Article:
Chait: No I don't think so. But look, he's psychotic so you can't assume that anything a psychotic man does is something he rationally had to do. And he would still be psychotic if he was in power. There would be no doubt about it. I mean, it certainly would be better for us,
We wouldn't have the Iranian influence and you wouldn't have Iraq becoming a potential terrorist haven, both things that threaten us a great deal, if we had Saddam in power. You would have someone who would brutalize his own population but again you're getting that right now anyway and you might be getting less of it if he returned.
TC: Obviously we're not... because there is a civil war, and according to NBC it officially begins today, that kind of implies we ought to pick a side. And in fact pick a strongman to preside over the country in a less brutal way than Saddam did, but in a brutal way nonetheless and keep that place under control? Should we pick a side?
Chait: I don't know. I think I'm probably like you. You read all these proposals about what to do with Iraq and there all people who specializing in the topic and know more about it than I do and probably more than you do and it just doesn't sound that convincing and when they pick apart the other guy's proposal, when they say "here's why we need a strongman and here's why partition won't work" and you say "that makes a lot of sense" and the other person says "here's why we need partition and why the strongman won't work" and that seems right also, so that sort of the mode I'm in. I just don't know what to do. The only time anyone seems convincing is when they say why everything else won't work.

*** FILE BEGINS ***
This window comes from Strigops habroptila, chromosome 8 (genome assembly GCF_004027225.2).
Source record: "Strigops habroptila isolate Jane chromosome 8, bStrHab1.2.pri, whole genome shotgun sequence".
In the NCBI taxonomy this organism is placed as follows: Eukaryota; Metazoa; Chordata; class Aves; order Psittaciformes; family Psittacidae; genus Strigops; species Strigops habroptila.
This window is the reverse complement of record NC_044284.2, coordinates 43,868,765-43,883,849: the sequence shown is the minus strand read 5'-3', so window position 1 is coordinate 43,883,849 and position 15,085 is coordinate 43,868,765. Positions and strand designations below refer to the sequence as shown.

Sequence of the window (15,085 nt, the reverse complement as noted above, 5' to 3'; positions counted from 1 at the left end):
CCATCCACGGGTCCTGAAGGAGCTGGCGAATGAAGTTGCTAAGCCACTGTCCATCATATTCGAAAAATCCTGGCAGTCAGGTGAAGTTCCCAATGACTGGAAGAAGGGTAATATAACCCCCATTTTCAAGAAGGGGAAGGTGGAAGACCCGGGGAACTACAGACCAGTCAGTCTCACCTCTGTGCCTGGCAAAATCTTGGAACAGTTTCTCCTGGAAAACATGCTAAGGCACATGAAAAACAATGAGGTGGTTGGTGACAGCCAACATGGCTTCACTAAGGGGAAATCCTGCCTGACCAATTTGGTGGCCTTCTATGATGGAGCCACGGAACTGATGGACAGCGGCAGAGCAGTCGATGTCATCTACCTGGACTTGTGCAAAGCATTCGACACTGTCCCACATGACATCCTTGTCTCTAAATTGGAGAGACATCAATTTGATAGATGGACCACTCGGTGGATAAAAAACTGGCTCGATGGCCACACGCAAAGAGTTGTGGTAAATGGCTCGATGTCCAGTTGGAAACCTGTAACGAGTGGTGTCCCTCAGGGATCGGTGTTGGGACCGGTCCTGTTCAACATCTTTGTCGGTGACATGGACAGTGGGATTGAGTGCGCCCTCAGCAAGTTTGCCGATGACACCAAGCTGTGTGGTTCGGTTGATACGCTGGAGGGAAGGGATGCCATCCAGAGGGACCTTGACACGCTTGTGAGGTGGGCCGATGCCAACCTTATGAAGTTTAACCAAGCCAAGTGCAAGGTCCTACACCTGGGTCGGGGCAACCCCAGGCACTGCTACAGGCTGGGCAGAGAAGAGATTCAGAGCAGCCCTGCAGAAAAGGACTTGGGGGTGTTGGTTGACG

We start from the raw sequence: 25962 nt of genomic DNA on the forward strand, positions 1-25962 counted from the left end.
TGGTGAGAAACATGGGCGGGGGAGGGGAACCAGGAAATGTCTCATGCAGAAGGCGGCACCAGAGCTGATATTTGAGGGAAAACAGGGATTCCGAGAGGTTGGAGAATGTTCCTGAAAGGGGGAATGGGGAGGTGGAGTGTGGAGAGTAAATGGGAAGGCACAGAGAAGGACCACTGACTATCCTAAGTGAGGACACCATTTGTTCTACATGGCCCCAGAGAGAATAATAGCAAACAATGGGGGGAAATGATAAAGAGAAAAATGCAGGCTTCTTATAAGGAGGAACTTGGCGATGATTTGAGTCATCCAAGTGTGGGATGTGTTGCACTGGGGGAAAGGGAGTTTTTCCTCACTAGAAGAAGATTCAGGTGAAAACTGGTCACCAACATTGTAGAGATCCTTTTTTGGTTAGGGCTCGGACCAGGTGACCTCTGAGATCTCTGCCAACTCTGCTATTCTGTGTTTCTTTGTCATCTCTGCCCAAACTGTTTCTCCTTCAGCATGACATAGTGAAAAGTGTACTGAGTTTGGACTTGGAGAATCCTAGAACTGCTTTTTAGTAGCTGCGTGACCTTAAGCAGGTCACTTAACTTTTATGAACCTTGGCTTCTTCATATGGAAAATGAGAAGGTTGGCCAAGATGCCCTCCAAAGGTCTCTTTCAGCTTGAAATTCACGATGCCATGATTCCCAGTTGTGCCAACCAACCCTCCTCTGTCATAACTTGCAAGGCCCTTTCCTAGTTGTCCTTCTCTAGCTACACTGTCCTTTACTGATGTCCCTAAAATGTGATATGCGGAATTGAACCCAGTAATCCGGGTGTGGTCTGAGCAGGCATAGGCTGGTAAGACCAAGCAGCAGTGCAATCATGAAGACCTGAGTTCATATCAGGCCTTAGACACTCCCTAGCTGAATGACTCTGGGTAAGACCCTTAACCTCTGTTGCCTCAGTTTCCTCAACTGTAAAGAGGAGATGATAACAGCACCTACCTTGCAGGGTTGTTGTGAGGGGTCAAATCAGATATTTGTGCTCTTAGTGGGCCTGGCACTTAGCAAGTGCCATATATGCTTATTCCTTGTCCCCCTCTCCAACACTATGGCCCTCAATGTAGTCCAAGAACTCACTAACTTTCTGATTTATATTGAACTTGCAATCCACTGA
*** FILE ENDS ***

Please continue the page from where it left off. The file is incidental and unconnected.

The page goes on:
I hate to be a profane blogofascist, but that is just chickenshit nonsense. This guy makes a living as a pundit. He wrote an extremely provocative article saying that we should re-install Saddam (or some other strongman.) And then he cops out by saying he's confused because the "experts" don't have any easy answers.
This kind of thinking has permeated the establishment from day one. Plenty of people said in advance that the war was a mistake for exactly the reasons that Chait is now so surprised by. Nobody listened to them then and nobody is listening to them now. In fact, they were and are derided and marginalized. Today allegedly liberal pundits are rather seriously discussing the merits of installing friendly dictators now that their fantasies failed to become reality. How ridiculous.
Update II: One thing that should be noted is that Chait, like many of his DC brethren, has what seems to be temperamental aversion to the dirty hippies of the left. During the Bush years he has gone slightly cuckoo over Deaniacs, anti-war protesters, Lieberman ousters and grassroots troublemakers in general. I don't know the guy, but from reading his stuff it appears to be the result of a reflexive emotional reaction.